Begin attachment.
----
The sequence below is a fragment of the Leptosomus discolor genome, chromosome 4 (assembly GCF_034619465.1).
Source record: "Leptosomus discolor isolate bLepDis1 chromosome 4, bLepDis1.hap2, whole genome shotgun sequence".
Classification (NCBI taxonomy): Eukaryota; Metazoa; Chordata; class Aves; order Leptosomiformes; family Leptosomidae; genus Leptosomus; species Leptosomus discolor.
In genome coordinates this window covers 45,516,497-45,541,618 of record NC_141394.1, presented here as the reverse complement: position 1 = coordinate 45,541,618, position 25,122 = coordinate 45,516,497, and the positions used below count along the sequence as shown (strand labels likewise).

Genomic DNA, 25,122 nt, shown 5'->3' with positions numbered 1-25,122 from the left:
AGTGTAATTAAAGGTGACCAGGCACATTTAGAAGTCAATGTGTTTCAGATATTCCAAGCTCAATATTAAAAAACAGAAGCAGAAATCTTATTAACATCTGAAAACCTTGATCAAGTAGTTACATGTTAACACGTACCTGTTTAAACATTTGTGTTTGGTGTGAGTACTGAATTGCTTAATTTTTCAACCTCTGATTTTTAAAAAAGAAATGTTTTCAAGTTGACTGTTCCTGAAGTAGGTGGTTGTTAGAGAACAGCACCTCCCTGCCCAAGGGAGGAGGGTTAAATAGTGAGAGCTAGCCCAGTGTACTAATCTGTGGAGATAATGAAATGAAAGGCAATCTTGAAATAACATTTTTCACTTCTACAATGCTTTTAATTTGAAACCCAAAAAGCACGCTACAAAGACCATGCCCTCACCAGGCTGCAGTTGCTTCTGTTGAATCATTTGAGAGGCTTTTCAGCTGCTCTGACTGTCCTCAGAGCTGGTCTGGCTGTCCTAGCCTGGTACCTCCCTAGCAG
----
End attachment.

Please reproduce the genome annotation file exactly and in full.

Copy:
The sequence below is a fragment of the Leptosomus discolor genome, chromosome 4 (assembly GCF_034619465.1).
Source record: "Leptosomus discolor isolate bLepDis1 chromosome 4, bLepDis1.hap2, whole genome shotgun sequence".
Classification (NCBI taxonomy): Eukaryota; Metazoa; Chordata; class Aves; order Leptosomiformes; family Leptosomidae; genus Leptosomus; species Leptosomus discolor.
In genome coordinates this window covers 45,516,497-45,541,618 of record NC_141394.1, presented here as the reverse complement: position 1 = coordinate 45,541,618, position 25,122 = coordinate 45,516,497, and the positions used below count along the sequence as shown (strand labels likewise).

Genomic DNA, 25,122 nt, shown 5'->3' with positions numbered 1-25,122 from the left:
AGTGTAATTAAAGGTGACCAGGCACATTTAGAAGTCAATGTGTTTCAGATATTCCAAGCTCAATATTAAAAAACAGAAGCAGAAATCTTATTAACATCTGAAAACCTTGATCAAGTAGTTACATGTTAACACGTACCTGTTTAAACATTTGTGTTTGGTGTGAGTACTGAATTGCTTAATTTTTCAACCTCTGATTTTTAAAAAAGAAATGTTTTCAAGTTGACTGTTCCTGAAGTAGGTGGTTGTTAGAGAACAGCACCTCCCTGCCCAAGGGAGGAGGGTTAAATAGTGAGAGCTAGCCCAGTGTACTAATCTGTGGAGATAATGAAATGAAAGGCAATCTTGAAATAACATTTTTCACTTCTACAATGCTTTTAATTTGAAACCCAAAAAGCACGCTACAAAGACCATGCCCTCACCAGGCTGCAGTTGCTTCTGTTGAATCATTTGAGAGGCTTTTCAGCTGCTCTGACTGTCCTCAGAGCTGGTCTGGCTGTCCTAGCCTGGTACCTCCCTAGCAG